IUMI Calls For Further Industry Cooperation To Tackle Containership Fires
Two recent onboard containership fires have fueled concerns from IUMI (International Union of Marine Insurance) over the challenges involved with managing these incidents at sea.
Uwe-Peter Schieder, Vice Chairman of IUMI’s Loss Prevention Committee explains:
“At sea, below-deck fires cannot be fought with water and so CO₂ is used instead to displace the oxygen and extinguish the fire. However, if the fire is burning within a container, the box will protect it from the CO₂ and so this method of fire-fighting is rarely successful. Currently there are no other methods of fighting a containership fire below deck. Even on deck, the crew only have access to hoses and nozzles. They do not have sufficient monitors or foam and so cannot cool the vessel’s structure”.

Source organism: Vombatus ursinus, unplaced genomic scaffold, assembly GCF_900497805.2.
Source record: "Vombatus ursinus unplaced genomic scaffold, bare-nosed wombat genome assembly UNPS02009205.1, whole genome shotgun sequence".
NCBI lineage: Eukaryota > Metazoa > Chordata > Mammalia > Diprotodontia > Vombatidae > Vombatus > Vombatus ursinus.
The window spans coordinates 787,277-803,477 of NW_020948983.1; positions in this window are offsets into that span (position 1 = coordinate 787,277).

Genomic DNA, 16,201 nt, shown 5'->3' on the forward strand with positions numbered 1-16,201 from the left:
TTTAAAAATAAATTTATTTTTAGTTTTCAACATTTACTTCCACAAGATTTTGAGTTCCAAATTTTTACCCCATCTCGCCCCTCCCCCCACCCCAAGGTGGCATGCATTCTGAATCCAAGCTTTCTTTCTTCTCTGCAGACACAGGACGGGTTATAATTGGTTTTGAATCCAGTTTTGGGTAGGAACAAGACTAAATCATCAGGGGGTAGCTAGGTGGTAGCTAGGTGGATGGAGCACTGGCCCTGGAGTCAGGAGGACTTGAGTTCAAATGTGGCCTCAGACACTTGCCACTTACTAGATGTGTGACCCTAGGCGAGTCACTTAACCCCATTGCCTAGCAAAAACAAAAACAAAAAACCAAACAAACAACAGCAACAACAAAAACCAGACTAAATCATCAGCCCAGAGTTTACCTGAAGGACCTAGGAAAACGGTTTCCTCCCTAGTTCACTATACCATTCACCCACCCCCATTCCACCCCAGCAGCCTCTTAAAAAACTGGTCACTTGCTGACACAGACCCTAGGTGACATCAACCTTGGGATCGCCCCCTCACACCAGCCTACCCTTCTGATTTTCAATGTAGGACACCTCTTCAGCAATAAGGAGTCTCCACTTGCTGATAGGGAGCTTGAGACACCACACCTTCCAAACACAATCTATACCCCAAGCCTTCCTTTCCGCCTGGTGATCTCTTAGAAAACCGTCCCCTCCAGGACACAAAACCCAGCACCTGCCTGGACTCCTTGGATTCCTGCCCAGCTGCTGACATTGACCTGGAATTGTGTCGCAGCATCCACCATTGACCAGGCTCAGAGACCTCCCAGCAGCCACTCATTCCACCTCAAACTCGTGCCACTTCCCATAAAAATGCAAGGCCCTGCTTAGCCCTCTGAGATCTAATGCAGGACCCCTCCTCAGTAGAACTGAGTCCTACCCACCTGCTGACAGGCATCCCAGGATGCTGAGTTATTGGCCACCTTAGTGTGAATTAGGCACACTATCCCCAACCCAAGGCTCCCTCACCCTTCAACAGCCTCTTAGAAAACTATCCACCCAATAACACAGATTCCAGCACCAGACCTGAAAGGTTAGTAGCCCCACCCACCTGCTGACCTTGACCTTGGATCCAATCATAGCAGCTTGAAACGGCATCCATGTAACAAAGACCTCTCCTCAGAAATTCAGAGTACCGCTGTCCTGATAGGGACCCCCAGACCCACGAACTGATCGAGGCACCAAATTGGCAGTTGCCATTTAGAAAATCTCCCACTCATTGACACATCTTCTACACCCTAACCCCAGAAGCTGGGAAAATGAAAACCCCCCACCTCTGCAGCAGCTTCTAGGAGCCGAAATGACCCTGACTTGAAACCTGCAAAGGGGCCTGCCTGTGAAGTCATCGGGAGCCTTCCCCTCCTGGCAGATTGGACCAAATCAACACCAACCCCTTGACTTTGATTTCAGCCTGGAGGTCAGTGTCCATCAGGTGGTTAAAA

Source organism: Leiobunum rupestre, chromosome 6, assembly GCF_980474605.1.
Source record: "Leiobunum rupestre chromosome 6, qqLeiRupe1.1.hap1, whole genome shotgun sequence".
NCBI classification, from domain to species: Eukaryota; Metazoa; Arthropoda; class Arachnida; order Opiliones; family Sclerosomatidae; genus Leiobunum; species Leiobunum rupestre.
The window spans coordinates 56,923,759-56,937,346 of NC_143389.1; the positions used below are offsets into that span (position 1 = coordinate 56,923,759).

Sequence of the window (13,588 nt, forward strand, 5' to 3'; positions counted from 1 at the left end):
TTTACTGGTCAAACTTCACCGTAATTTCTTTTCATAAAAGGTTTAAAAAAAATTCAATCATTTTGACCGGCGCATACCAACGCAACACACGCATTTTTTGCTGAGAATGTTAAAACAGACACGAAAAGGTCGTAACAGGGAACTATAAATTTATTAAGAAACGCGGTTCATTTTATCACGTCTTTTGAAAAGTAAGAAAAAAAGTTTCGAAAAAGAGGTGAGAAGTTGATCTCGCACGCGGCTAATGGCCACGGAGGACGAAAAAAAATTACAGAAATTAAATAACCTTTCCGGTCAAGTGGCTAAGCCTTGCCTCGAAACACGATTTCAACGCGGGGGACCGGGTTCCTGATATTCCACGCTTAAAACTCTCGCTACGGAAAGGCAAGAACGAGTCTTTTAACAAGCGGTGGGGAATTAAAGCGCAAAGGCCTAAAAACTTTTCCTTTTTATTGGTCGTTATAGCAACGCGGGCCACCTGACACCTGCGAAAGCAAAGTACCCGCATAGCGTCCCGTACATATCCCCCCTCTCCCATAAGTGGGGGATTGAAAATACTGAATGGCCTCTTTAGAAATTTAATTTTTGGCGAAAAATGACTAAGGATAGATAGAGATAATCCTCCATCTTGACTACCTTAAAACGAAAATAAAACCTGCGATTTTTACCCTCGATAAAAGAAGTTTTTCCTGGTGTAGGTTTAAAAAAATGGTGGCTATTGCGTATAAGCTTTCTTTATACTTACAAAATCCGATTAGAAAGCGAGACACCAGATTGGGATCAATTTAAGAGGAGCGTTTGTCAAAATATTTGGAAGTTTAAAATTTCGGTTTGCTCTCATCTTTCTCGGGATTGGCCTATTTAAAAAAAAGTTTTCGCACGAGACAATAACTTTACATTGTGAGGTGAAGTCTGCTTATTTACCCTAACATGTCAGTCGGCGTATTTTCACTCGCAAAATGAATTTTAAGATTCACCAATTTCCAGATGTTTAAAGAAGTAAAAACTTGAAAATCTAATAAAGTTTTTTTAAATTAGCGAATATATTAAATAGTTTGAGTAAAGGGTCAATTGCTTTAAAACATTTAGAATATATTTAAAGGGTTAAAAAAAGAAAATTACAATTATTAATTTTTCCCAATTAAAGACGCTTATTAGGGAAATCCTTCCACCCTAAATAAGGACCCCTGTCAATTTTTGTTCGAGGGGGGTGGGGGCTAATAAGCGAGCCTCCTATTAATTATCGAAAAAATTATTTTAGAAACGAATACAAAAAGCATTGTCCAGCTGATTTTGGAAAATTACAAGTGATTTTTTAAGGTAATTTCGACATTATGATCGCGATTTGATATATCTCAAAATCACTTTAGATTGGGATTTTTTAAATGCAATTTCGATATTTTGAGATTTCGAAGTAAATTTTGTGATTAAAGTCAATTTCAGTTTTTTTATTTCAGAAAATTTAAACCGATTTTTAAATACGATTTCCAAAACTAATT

IUMI is concerned that seafarers are being asked to tackle onboard fires with inadequate equipment. The Association highlights the unfortunate incident concerning MSC Flaminia where, sadly, three seafarers lost their lives. The vessel burned for almost six weeks, 70% of the cargo was destroyed and the ship was declared a Constructive Total Loss (CTL).
IUMI is well aware of the SOLAS regulations but is calling for further dialogue involving IMO, class, shipbuilders and shipping companies to further improve firefighting capabilities onboard containerships. All stakeholders should work together to identify sustainable solutions to protect lives and property at sea.
The two recent containership fires referenced by IUMI are:
NNCI Arauco – 1 September 2016: A fire broke out whilst alongside in Hamburg during welding operations and 300 firefighters were deployed. The hold was sealed and flooded with CO₂, this was unsuccessful. Water was then used for flooding the hatch and stopped before stability problems occur. Finally, foam was used to bring the fire under control.
Maersk Karachi – 13 May 2016: A fire caused by welding operations needed more than 100 firefighters to control the blaze. Water monitors were needed to flood the hold to extinguish the fire.